Reverse Migration and Other Challenges Facing Church of Migrant Workers
By Elsie Hu, July 15, 2017 06:07 AM
The church of Pastor G is located in an urban area of the Yangtze region with a regular Sunday attendance of around 100. The congregation is mainly middle-aged and elderly. While there are a few locals, most of them are from Anhui, Henan, Shandong, and Jiangsu provinces. Considering church transformation a decade ago, Pastor G holds that the church should cultivate more young members from the beginning, using the evangelism model of inviting friends and families to the church.
To fit in better with society and the younger generation, the church has made numerous adjustments and reforms in evangelistic methods. "We have many ways of sharing our faith, including hosting evangelistic meetings and Gospel tea parties... What is a Gospel tea party? It's an activity where each believer brings a newcomer. If there are fifty Christians who can bring one new person each, then it will be a tea party for one hundred people." During such parties, attendants share ideas, communicate with each other, and study the Bible. At the end of the parties some new people pray the sinners' prayer.
"The number of believers will be on the rise through the parties." In addition, the church organizes the congregation to distribute Gospel tracts in communities and in the street on the weekends. "Pastors need to lead members to be active in evangelization and to pray for God to hold newcomers. Meanwhile, the church should follow up with them regularly."
Difficulties: reverse migration and differences in age
Migrant-worker churches have congregations of mostly middle-aged and seniors. His church for migrant workers has started to focus on fostering the younger generation, resulting in a "reverse migration flow."
Similarly to other urban migrant-worker churches in the Yangtze region, it faces the greatest challenge of demolition. Once the houses in the areas around the city are demolished and children can't attend school, migrant workers may go to a second or third-tier city where their children can receive a better education. He says that rarely do Christian migrant workers want to leave first tier cities to farm back home unless they are above 60, incapable of working any longer.
The question then arises of how to nurture those who leave first-tier cities for second and third-tier cities, and even county towns? He states that Christians can go to brother churches if possible.
He confesses that the church can't resist reverse migration, just like rural people migrated to cities in the 1970s. However, reverse migration results in a decrease in church membership, which brings a challenge. The church should make efforts in evangelism ministries to prevent a large decline in the number of the congregation during reverse migration flow.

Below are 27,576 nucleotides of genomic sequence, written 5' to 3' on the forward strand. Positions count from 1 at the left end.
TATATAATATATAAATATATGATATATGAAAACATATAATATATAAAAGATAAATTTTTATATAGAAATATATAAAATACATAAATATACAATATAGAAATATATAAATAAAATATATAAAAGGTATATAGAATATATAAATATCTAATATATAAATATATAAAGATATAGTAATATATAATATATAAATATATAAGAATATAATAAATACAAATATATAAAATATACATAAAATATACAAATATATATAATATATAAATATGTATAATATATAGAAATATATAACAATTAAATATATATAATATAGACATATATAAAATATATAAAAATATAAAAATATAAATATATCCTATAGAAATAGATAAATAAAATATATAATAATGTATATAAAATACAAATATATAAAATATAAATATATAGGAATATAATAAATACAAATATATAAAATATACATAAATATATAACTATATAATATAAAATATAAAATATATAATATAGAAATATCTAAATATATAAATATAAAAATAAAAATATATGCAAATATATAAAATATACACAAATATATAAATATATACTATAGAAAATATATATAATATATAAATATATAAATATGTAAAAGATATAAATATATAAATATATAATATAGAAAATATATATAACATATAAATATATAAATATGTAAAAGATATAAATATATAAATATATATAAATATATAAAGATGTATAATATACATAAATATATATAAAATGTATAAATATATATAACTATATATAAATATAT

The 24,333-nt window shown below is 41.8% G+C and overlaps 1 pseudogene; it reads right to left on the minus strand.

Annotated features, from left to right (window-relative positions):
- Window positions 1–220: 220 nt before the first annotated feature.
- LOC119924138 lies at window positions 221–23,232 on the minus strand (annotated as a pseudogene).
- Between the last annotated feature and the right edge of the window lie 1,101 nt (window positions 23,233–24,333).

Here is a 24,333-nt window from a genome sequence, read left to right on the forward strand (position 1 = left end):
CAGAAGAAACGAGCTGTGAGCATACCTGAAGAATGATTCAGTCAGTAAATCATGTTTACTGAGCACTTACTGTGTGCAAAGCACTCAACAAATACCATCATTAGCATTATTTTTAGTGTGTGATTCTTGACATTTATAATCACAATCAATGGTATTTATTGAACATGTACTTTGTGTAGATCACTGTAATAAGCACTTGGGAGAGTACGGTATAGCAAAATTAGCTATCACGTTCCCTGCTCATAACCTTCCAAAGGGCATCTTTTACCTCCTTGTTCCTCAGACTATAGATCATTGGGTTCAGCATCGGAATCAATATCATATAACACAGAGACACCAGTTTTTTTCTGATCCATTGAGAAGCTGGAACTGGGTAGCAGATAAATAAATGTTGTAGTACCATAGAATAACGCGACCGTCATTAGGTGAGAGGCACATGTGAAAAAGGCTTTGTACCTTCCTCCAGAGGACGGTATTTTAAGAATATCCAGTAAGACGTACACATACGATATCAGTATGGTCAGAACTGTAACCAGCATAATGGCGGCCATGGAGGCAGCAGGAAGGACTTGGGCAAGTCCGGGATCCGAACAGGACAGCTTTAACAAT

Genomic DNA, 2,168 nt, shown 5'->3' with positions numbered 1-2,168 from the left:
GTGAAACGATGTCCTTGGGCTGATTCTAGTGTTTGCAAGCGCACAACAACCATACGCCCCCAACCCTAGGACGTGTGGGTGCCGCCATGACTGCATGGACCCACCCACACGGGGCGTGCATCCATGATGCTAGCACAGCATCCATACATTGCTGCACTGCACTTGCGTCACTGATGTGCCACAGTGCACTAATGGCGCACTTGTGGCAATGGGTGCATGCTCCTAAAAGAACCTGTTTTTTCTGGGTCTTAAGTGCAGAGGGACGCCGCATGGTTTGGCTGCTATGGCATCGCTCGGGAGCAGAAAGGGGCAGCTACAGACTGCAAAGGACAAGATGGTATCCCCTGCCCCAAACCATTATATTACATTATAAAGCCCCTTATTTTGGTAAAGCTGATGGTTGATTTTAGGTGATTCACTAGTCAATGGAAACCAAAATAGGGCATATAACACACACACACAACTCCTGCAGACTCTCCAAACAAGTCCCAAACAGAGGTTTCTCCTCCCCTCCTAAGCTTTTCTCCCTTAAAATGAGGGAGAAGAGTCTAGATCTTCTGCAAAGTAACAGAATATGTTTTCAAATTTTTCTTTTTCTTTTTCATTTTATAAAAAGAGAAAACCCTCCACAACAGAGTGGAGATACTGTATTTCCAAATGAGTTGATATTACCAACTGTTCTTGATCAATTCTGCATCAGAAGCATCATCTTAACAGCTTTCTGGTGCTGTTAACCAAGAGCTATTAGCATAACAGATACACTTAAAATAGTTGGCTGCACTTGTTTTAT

Reverse migration has been steadily underway in recent years rather than bursting out all at once. Therefore, from his perspective, the majority of the congregation should be young people rather than migrant workers, middle-aged, or elderly people.
G adds that the transformation of his church started in improving the overall quality of the members. Those who remained in the church turned to be more elites. It also works on young people, urbanizing and modernizing worship and praise bands to keep abreast of the times. He also mentioned that a phenomenon of disparate ages will appear in some churches if they shift focus from middle-aged and elderly toward young people, but it didn't happen in his church.
The reason is that the congregation gathers together for Sunday services, while seniors and young people are separate in small groups otherwise. The generation gap certainly exists, but it needs to be gradually coordinated.
Future challenges and marriage issues
The future overall challenges migrant-worker churches face are locations and facilities. They have to pay high rent, while one more important is to offer good worship, praise and sermons. Messages from the pulpit should be renewed with the social development.
Many factors contribute to a good church. "It's like a well-run company that has a boss with good ideas and strategies as well as a diligent and reliable staff..."
In the end, Pastor G talked about the marriage issue among those young Christian migrant workers. Most of them get married to persons in the same church. For example, the church recommends a brother who matches the spiritual maturity of a sister, based on her faith and criteria for her future husband. What's more, they have to communicate with each other to see whether they are the right one assigned by God.
Translated by Karen Luo
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